I am a second-year Master of City and Regional Planning student concentrating in climate adaptation and resiliency planning, with experience in sustainable food systems. I joined the Climate Corps last summer to help develop a GIS-based food waste recovery tool, and currently support community resilience through flood vulnerability analysis. I hold a B.A. from Middlebury College and a Certificate in Ecological Horticulture from UC Santa Cruz.

Surya Jacob, Rutgers Climate CorpsSurya Jacob
I am a graduate student in the Master of City and Regional Planning program at the Bloustein School concentrating in community development, focused on housing, land and finance, as well as pursuing the Real Estate Development/Redevelopment Certification. Prior to Bloustein, I worked as an architect and interior designer in India and Canada and am pivoting towards a career in urban planning to engage in extensive projects at the macro level. My interests include affordable and mixed income housing, urban redevelopment, and housing finance, and I am deeply passionate about climate resilience in community planning. Being part of Climate Corps is a foundational step towards helping to solve equity issues in vulnerable communities along the coastal region.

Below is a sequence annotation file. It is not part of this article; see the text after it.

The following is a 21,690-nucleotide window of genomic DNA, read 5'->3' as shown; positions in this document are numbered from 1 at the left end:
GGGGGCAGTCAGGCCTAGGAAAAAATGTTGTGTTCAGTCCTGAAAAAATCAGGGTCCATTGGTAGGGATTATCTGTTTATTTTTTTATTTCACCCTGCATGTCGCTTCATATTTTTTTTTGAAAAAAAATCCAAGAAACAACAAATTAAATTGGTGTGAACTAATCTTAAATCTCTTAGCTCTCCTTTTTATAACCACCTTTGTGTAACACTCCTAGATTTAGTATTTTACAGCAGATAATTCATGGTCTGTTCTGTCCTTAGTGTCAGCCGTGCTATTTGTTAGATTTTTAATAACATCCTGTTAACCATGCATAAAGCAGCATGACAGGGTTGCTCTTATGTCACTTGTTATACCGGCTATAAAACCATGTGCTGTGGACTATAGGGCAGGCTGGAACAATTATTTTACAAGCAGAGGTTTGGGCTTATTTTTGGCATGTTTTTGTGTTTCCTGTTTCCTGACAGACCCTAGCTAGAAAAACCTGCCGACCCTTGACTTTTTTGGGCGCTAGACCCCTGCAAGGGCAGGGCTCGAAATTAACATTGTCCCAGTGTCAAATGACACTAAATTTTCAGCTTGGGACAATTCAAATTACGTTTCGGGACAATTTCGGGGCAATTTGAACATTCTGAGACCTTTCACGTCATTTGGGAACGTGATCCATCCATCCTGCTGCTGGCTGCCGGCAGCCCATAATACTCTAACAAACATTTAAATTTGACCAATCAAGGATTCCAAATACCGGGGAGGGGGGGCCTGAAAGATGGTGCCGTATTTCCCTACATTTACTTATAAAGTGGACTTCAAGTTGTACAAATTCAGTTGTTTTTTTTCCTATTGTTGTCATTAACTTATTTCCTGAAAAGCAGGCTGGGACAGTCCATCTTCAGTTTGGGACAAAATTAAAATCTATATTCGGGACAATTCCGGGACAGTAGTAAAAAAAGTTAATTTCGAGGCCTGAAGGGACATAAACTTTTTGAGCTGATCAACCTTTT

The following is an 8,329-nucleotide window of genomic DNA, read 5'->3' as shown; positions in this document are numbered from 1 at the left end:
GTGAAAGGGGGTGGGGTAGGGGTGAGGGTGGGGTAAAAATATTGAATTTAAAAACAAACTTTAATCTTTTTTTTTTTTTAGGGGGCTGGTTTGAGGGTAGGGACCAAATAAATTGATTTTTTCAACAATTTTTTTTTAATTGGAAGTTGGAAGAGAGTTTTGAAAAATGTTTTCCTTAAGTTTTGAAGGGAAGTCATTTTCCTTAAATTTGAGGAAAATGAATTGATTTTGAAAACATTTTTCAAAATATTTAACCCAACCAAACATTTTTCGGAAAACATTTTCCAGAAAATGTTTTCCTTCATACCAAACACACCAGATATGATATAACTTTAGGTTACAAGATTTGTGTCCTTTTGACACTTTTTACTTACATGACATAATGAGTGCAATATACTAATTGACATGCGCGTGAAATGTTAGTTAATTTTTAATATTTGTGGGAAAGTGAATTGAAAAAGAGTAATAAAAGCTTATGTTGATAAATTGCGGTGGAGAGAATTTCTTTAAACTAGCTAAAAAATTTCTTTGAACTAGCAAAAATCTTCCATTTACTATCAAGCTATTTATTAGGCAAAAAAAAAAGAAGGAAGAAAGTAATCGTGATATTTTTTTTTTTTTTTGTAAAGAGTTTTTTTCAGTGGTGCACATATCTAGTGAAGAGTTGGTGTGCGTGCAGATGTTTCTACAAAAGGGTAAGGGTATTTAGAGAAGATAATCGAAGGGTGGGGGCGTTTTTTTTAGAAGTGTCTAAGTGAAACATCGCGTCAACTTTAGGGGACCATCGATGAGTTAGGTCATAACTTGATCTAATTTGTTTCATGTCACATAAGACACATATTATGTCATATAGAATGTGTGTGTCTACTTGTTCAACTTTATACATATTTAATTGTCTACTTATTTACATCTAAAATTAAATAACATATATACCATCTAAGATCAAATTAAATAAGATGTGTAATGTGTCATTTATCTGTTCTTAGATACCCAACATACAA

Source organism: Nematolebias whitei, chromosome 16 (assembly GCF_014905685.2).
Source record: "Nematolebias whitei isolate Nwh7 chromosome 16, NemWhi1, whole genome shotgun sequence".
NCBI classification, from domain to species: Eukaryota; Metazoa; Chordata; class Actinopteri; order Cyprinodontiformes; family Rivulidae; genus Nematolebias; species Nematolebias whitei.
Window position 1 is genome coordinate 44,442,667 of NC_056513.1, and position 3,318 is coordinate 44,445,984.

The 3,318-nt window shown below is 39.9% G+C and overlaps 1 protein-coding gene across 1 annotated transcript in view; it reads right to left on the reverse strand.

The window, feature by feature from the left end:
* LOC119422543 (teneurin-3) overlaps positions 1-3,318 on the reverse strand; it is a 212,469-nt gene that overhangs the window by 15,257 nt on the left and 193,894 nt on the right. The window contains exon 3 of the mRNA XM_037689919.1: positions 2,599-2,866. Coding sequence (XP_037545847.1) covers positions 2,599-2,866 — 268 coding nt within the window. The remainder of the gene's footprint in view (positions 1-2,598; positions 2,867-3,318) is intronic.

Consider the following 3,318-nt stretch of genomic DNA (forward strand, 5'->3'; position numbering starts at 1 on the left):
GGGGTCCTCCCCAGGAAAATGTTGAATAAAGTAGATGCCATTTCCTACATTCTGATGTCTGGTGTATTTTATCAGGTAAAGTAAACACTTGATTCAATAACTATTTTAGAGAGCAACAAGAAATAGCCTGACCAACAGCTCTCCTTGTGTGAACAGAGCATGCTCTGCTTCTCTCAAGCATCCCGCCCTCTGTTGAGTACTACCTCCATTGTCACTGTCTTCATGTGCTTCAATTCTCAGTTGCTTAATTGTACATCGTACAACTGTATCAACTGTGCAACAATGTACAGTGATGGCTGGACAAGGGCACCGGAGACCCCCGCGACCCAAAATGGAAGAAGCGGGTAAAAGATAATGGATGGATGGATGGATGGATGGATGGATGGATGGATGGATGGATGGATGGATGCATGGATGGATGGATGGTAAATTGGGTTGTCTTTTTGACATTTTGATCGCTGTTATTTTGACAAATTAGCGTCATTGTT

Vineesh Das Kodakkandathil, RutgersVineesh Das Kodakkandathil
I am an urban planner with five years of professional experience in community-led ecotourism development and land use and environment management planning in ecologically sensitive areas. I have worked on and conducted extensive environmental sensitivity analyses, flood and landslide vulnerability assessments, and human impact assessments with the help of GIS tools. I’m currently pursuing my master’s in City and Regional Planning at Bloustein School with a concentration in Transport Planning and GIS.